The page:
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In Yemen, disappeared journalist claims he was tortured

New York, February 5, 2010—Muhammad al-Maqaleh, editor of the opposition Yemeni Socialist Party’s news Web site Aleshteraki, who was detained in September has finally appeared in government custody. He is being held without charges, local news outlets reported, and alleges that he has been tortured.

Al-Maqaleh was detained by unidentified men in Sana’a after writing an article for Aleshteraki criticizing airstrikes that killed 87 people and injured more than 100 in the northwestern Saada region, where the military has been battling rebels, local journalists told CPJ.

“Muhammad al-Maqaleh was effectively kidnapped by the authorities for his reporting and vanished without trace in Yemen’s notorious prison system,” said Mohamed Abdel Dayem, CPJ's Middle East and North Africa Coordinator. “He should be released immediately and the government should investigate his claim of torture and bring those responsible to justice.”

The journalist was allowed to talk to his family on the phone for the first time on January 31. Authorities also allowed Marwan Damaj, secretary of the Yemeni Journalist Syndicate, to visit him in prison on Monday. Al-Maqaleh was “tortured, beaten, and threatened with death several times” when the men detained him, Damaj told CPJ.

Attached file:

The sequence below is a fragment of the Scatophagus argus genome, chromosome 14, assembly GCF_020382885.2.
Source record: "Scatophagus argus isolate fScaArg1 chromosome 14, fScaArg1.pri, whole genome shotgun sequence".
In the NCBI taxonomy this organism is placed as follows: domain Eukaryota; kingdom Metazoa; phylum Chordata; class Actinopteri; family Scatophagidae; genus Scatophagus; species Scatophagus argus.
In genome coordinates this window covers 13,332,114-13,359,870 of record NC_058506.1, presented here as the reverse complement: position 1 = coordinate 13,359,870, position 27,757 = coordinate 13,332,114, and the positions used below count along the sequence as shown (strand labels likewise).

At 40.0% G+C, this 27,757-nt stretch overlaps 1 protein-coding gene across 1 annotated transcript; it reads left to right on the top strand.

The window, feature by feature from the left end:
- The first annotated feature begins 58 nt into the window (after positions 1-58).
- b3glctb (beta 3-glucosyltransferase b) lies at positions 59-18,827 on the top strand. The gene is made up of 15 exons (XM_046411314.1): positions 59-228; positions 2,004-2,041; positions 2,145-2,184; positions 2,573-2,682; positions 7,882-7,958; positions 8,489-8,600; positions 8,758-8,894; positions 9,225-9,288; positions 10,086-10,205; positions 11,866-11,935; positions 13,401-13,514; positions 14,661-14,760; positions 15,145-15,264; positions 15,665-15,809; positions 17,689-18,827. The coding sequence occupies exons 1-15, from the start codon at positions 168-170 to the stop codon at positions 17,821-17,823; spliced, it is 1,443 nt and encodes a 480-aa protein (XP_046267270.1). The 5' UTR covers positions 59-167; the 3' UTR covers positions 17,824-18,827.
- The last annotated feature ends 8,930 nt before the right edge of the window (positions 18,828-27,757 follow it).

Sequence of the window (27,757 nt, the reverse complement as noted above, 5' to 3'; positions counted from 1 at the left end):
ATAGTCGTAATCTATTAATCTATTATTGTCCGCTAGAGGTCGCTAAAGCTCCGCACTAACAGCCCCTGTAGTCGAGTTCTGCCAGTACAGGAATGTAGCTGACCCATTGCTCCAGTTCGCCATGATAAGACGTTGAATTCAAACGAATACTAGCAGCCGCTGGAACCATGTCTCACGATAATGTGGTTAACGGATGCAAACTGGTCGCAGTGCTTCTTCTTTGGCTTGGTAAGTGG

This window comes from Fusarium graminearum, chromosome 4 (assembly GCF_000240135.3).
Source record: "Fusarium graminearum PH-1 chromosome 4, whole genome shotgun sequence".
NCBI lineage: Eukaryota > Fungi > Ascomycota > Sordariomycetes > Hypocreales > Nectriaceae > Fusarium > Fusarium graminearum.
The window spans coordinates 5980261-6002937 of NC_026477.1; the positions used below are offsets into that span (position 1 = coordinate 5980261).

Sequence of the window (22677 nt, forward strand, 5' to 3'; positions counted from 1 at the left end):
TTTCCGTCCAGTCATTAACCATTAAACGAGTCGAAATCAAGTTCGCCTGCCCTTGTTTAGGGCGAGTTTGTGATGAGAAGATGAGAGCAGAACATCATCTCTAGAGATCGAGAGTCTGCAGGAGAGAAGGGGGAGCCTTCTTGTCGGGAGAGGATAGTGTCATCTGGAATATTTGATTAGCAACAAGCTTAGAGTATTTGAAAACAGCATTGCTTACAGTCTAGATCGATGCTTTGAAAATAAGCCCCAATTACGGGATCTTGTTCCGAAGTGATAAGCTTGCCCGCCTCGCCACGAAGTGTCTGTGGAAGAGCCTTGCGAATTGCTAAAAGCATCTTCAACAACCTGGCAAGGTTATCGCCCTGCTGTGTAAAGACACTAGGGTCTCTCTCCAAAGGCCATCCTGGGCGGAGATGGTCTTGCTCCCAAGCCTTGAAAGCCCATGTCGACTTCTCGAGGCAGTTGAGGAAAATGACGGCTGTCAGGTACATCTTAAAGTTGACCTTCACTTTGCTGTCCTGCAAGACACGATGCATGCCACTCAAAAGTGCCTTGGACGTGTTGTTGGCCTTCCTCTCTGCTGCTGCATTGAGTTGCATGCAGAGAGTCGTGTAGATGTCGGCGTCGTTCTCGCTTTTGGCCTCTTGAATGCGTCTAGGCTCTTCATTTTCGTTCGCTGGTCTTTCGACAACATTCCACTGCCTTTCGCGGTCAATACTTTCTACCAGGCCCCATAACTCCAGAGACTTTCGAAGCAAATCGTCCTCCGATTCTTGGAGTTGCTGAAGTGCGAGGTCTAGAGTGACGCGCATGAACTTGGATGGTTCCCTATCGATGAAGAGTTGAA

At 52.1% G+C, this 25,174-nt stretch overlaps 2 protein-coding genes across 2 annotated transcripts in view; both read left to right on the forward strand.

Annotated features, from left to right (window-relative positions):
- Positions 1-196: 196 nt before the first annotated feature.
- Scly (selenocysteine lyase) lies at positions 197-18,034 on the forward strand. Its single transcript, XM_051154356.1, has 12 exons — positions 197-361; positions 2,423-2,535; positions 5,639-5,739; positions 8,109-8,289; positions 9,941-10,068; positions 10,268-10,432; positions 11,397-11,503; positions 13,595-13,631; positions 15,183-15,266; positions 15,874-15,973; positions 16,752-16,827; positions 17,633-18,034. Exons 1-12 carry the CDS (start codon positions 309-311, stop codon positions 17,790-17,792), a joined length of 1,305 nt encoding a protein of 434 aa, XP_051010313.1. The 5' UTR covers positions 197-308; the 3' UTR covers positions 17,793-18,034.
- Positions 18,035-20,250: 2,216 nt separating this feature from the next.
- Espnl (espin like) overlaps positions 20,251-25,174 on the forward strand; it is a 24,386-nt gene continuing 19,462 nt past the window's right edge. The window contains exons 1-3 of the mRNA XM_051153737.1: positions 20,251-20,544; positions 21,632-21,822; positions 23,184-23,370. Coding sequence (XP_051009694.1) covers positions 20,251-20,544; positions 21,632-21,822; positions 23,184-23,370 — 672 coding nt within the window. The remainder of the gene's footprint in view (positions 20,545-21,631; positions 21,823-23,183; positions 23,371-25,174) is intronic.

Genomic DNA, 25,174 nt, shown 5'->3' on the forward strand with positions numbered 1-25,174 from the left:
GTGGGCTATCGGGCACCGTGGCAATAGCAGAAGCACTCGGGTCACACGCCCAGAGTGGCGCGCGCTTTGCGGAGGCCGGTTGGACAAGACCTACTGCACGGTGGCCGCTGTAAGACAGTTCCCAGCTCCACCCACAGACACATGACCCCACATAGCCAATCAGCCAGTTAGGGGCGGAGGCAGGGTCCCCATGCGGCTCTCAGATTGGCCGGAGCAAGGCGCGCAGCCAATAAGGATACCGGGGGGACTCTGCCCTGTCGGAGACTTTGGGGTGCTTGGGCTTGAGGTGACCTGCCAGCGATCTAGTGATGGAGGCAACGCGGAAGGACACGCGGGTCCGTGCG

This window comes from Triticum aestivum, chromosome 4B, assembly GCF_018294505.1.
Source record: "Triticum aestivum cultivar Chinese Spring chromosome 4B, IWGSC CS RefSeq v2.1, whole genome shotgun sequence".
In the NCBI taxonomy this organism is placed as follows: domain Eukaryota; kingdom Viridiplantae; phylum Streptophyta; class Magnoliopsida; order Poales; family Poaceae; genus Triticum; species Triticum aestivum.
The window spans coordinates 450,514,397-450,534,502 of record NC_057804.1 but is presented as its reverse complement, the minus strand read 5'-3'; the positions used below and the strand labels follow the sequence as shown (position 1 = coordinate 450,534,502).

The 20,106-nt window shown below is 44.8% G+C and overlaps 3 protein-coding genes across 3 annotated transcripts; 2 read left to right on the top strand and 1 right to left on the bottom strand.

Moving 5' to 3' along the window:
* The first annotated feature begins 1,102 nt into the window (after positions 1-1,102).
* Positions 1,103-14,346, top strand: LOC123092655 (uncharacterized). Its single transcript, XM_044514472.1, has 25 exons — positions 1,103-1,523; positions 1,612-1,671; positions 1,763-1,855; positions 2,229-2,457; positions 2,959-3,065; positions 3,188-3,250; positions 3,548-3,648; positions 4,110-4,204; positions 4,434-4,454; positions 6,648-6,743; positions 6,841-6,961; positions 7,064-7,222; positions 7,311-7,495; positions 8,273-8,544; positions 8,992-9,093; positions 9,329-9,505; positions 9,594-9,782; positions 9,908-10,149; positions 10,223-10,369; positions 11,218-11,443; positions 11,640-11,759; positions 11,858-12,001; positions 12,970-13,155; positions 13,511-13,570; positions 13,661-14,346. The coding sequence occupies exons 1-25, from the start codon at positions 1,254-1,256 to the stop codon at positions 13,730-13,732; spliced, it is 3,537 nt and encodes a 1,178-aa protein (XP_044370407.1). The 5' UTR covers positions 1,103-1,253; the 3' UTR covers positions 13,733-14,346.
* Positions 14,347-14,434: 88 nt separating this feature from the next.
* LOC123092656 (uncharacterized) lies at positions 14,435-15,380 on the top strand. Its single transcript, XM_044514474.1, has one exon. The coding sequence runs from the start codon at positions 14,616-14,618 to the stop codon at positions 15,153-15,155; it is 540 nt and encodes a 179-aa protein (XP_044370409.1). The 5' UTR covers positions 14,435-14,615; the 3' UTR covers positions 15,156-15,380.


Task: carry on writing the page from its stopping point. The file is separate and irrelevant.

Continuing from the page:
“Al-Maqaleh recounted the harsh conditions of his detention,” Damaj told CPJ. “He was severely beaten and was left wearing the same bloodied clothes for three months. They made him sit on a chair for a prolonged time while his abductors talked about all the ways in which they would kill him. He looks very frail and very tired. We have requested that the authorities give him a thorough medical examination.”

According to defense lawyer Hael Salam, the prosecution has not yet filed any charges against Al-Maqaleh. “Security forces are still questioning my client about the articles he published but so far no charges have been officially filed,” Salam told CPJ. He did not comment on the allegations of torture.

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